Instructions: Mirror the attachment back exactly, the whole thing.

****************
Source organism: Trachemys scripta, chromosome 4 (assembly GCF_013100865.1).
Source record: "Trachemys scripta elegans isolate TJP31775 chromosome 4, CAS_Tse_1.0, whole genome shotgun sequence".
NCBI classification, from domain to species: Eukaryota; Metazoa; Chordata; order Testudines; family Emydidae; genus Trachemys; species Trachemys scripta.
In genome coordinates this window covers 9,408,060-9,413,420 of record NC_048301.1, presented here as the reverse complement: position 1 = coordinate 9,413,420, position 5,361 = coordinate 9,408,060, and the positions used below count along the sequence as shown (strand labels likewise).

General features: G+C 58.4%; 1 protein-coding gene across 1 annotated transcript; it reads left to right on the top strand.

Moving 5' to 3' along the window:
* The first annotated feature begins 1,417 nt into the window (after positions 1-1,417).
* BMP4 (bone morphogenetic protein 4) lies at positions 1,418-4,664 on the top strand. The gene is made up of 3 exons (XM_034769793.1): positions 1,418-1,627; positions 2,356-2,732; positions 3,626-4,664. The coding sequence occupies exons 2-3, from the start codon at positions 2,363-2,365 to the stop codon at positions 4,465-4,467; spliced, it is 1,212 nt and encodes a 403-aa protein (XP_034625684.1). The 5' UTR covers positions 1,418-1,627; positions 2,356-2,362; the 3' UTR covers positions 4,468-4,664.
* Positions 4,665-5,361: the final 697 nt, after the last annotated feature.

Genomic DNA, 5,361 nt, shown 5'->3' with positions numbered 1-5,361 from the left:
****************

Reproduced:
Source organism: Trachemys scripta, chromosome 4 (assembly GCF_013100865.1).
Source record: "Trachemys scripta elegans isolate TJP31775 chromosome 4, CAS_Tse_1.0, whole genome shotgun sequence".
NCBI classification, from domain to species: Eukaryota; Metazoa; Chordata; order Testudines; family Emydidae; genus Trachemys; species Trachemys scripta.
In genome coordinates this window covers 9,408,060-9,413,420 of record NC_048301.1, presented here as the reverse complement: position 1 = coordinate 9,413,420, position 5,361 = coordinate 9,408,060, and the positions used below count along the sequence as shown (strand labels likewise).

General features: G+C 58.4%; 1 protein-coding gene across 1 annotated transcript; it reads left to right on the top strand.

Moving 5' to 3' along the window:
* The first annotated feature begins 1,417 nt into the window (after positions 1-1,417).
* BMP4 (bone morphogenetic protein 4) lies at positions 1,418-4,664 on the top strand. The gene is made up of 3 exons (XM_034769793.1): positions 1,418-1,627; positions 2,356-2,732; positions 3,626-4,664. The coding sequence occupies exons 2-3, from the start codon at positions 2,363-2,365 to the stop codon at positions 4,465-4,467; spliced, it is 1,212 nt and encodes a 403-aa protein (XP_034625684.1). The 5' UTR covers positions 1,418-1,627; positions 2,356-2,362; the 3' UTR covers positions 4,468-4,664.
* Positions 4,665-5,361: the final 697 nt, after the last annotated feature.

Genomic DNA, 5,361 nt, shown 5'->3' with positions numbered 1-5,361 from the left: